The ship lands on the planet, the crew explores some ruins, and things start happening that make very little sense. For example, they activate some kind of holographic recording system that shows the Engineers running from something (we never see that something) that we assume to be the xenomorphs, but by the end of the film, we know this can’t be true. So what were they running from? Another example is the crew finding a room with a giant human head and those jars I mentioned, but then finding a cargo hold filled with thousands more of those jars. So what was the point of that first room, other than proof that the Engineers were stupid or bored? Continuing the trend, David collects some goo, adds some to Holloway’s drink; Holloway drinks it, has sex with Shaw, thus passing it to her; Shaw is now impregnated with something (we eventually see as a not so great example of a CGI vagina-octopus-thing) and David examines her, acting like he knew all along that this would happen. I realize there is some context missing there, but it really is as confusing as it sounds.
Perhaps the biggest bwaaaaa moment of the film is when Shaw comes to the conclusion that the Engineers were responsible for humans existing, but had developed a bio-weapon (the goo, apparently) to eradicate humans from Earth and were on their way until that certain something that chased them in the hologram killed them all. Its this conclusion that brought home the notion that we, as an audience, missed something that must have been cut from the film. That, or the clues were so subtle that wed have to watch the film multiple times in order to catch them. And even then, we still would be asking the question, so what the heck is the deal with David, already?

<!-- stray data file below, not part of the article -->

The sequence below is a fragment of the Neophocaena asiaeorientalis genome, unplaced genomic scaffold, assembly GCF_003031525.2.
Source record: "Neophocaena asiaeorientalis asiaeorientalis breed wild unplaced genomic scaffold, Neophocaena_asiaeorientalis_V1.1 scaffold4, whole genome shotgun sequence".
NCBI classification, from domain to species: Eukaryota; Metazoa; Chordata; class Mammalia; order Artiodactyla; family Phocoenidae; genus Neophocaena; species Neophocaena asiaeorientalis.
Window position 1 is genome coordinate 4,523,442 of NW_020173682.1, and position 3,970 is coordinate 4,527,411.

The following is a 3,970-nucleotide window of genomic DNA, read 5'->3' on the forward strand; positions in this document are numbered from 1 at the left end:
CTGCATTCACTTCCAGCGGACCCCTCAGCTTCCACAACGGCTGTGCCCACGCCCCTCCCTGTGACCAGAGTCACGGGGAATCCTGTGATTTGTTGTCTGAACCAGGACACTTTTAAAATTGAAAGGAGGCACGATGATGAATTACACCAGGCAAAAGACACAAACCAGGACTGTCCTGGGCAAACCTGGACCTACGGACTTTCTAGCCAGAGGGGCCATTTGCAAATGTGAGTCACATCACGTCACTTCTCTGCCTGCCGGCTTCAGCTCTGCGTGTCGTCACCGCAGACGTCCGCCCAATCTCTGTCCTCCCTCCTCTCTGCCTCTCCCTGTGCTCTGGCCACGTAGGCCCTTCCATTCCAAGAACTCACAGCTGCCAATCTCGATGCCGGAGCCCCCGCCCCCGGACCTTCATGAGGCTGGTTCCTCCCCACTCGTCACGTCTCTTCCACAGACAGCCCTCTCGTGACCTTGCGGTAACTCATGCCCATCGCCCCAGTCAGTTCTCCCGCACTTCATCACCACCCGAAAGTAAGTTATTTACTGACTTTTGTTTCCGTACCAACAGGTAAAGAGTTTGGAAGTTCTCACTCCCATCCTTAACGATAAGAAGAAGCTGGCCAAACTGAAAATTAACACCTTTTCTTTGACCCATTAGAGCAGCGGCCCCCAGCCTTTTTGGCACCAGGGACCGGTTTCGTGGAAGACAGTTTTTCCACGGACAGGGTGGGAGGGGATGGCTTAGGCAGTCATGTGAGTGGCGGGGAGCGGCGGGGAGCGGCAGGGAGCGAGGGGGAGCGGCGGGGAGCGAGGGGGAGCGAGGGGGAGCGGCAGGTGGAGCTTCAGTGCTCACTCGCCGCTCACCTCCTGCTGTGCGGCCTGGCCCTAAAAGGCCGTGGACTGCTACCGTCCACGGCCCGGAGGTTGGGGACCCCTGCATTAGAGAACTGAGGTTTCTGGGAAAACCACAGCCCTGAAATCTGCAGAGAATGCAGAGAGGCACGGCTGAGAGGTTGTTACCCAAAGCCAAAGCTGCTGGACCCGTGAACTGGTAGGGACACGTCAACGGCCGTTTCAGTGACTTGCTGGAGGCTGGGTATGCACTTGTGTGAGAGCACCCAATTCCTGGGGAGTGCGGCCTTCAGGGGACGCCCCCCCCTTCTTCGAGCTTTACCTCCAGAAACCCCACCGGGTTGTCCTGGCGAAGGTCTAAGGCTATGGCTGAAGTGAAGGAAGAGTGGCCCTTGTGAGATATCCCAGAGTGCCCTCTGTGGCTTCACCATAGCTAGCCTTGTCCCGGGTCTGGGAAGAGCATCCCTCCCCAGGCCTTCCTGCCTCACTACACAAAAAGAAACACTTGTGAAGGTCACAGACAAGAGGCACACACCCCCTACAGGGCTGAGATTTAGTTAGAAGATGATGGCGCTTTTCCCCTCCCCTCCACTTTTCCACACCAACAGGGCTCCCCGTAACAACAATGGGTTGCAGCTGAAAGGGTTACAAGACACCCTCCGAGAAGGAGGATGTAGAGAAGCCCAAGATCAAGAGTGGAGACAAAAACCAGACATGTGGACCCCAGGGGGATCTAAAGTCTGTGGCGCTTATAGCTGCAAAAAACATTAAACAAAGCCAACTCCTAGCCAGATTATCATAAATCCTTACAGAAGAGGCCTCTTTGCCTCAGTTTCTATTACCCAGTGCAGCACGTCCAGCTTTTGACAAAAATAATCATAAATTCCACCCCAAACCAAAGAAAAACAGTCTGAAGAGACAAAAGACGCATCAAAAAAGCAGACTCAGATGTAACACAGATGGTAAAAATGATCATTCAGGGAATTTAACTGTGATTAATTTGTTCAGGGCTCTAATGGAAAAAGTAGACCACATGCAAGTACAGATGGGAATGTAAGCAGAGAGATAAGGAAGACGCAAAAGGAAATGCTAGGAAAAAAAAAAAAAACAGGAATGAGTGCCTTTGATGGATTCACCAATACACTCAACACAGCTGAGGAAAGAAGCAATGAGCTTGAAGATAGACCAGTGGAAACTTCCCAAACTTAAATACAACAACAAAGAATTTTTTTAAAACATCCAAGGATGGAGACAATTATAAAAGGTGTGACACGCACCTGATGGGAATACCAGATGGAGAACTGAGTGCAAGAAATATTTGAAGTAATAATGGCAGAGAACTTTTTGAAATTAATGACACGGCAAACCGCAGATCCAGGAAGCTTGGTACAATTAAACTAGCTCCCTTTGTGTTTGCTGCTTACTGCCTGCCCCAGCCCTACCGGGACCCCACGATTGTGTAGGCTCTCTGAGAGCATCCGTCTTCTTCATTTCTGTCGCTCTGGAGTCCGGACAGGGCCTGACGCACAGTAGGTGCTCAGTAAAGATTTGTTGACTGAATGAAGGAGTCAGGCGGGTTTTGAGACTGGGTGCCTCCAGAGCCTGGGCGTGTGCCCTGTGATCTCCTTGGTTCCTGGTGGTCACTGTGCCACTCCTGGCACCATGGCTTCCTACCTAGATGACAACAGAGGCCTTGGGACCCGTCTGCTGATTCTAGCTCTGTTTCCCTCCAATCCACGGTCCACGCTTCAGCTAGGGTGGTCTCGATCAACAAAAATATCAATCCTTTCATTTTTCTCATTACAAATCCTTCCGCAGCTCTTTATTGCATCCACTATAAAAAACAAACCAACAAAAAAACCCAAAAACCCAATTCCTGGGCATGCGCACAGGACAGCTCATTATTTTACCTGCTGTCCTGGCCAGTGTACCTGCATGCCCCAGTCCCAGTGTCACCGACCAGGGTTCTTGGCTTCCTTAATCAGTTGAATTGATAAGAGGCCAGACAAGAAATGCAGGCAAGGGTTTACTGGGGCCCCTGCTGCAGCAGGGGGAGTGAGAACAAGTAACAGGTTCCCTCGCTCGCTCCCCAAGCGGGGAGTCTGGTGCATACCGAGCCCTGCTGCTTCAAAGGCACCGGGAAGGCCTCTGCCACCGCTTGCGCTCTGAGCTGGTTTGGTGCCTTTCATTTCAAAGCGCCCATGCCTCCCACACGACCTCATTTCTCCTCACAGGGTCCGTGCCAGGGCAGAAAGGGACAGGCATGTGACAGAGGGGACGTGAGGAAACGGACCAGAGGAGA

If you want to pick the biggest problem with the story its that Weyland’s motivation is dumb. He wants to live forever and assumes the Engineers can make this happen despite Weyland having zero evidence the Engineers even have that technology (remember, hes literally going off of nothing but cave art). Plus, by 2093, humans have developed interstellar spaceships, dream watching technology, super-awesome medical pods, androids, cryogenics, and are actively terra-forming planets. They can even reanimate 2,000 year-old severed heads. Really, they cant make people live longer by now (not to mention infertility is still a thing because this movie needed that cliche too)? I think Weyland missed that humanity is certainly already able to extend life.
All of these things add up to a film that, while visually stunning, is missing key elements that render the story a muddled mess at best. The characters do things that make no sense, including the time-tested cliche where a character tries to outrun a falling structure in the same direction it is falling instead of simply running sideways (amplifying this stupidity is another character who literally rolls sideways out of the path of that same falling structure), jump to insane conclusions with no evidence, and Weyland hides himself on the ship even though it doesn’t matter whether hes alive or not. In the end, you will have many more questions, including the most important one when does the DVD with the directors cut come out?
Rating: Sadly, I have to recommend you ask for seven dollars back. The visuals are worth seeing, but you need money back for the DVD, since those questions have to be answered and you need to sleep again.
(PS: This review was originally written in 2012 and its now 2017. Having watched all of the deleted scenes on the DVD, nothing more is explained. So, there isn’t a better version of this movie out there that explains anything. Incidentally, this is why Alien: Covenant ended up being more of a redo than a sequel to this mess.)